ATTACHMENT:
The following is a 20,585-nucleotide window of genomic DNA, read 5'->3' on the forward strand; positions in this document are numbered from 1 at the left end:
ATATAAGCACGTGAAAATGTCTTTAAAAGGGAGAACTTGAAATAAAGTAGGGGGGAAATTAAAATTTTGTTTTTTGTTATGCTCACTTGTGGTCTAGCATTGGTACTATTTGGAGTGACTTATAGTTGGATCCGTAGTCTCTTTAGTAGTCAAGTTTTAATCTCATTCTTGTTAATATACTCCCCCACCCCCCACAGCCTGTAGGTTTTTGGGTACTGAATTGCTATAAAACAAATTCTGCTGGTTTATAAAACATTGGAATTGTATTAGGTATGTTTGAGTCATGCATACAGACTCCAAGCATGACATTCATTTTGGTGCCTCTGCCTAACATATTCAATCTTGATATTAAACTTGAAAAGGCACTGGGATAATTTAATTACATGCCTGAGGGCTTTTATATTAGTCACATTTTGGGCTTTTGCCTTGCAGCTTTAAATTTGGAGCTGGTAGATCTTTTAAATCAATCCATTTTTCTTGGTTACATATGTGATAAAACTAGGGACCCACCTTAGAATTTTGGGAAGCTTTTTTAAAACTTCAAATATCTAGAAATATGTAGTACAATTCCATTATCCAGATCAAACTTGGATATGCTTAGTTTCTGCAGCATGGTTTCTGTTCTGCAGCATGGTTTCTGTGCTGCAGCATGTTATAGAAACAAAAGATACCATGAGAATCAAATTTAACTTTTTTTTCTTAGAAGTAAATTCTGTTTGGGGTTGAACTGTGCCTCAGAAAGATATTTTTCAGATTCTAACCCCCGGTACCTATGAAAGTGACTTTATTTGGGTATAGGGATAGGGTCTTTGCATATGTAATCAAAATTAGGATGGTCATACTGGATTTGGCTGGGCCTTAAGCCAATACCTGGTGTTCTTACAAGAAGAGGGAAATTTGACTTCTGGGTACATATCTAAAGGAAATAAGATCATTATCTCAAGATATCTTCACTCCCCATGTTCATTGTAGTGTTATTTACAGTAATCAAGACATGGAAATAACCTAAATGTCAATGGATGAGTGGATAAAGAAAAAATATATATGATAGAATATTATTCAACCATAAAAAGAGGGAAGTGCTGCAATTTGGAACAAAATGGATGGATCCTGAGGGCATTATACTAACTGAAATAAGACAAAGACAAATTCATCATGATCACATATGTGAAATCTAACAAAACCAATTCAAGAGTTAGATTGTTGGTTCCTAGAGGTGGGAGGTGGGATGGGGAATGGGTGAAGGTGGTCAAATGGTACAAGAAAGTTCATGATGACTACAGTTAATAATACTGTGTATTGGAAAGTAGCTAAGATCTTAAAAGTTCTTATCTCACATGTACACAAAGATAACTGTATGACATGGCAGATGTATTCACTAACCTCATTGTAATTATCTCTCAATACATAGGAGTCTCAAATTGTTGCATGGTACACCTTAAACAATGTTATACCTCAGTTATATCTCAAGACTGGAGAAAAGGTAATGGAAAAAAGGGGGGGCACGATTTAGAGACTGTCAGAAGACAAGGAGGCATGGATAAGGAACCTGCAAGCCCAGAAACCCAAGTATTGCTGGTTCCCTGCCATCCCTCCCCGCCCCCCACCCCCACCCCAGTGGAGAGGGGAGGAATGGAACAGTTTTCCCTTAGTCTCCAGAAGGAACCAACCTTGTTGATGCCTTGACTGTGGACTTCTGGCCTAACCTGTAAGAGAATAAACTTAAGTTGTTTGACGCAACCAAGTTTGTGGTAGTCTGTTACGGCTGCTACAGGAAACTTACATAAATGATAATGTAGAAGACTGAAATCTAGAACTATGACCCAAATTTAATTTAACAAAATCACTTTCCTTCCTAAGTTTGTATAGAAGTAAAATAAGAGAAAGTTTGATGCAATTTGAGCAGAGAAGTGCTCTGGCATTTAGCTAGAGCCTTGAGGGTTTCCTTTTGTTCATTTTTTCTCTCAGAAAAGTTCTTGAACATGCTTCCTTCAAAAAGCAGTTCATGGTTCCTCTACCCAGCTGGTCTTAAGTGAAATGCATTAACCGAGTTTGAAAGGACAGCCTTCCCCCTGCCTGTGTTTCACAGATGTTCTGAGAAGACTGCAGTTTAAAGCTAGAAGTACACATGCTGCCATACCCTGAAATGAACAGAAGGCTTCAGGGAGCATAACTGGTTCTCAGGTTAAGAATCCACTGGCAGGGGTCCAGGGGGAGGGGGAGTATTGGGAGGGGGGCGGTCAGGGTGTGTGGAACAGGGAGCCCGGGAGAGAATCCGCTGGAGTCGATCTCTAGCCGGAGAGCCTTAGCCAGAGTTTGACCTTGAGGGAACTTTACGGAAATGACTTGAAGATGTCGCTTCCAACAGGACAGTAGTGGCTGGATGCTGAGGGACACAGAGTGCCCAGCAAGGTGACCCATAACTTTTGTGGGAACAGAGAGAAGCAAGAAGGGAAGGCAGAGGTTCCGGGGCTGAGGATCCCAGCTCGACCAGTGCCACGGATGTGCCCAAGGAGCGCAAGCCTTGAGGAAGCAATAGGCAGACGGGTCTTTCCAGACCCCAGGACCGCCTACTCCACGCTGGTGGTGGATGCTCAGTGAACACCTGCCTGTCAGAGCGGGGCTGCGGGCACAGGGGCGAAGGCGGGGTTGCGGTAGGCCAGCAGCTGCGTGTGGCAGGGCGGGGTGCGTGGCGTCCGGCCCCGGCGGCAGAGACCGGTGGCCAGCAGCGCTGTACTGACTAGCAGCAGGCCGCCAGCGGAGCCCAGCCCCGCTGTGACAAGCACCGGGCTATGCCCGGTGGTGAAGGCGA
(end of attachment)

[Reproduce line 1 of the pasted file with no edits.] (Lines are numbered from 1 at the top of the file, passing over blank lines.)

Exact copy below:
The following is a 20,585-nucleotide window of genomic DNA, read 5'->3' on the forward strand; positions in this document are numbered from 1 at the left end: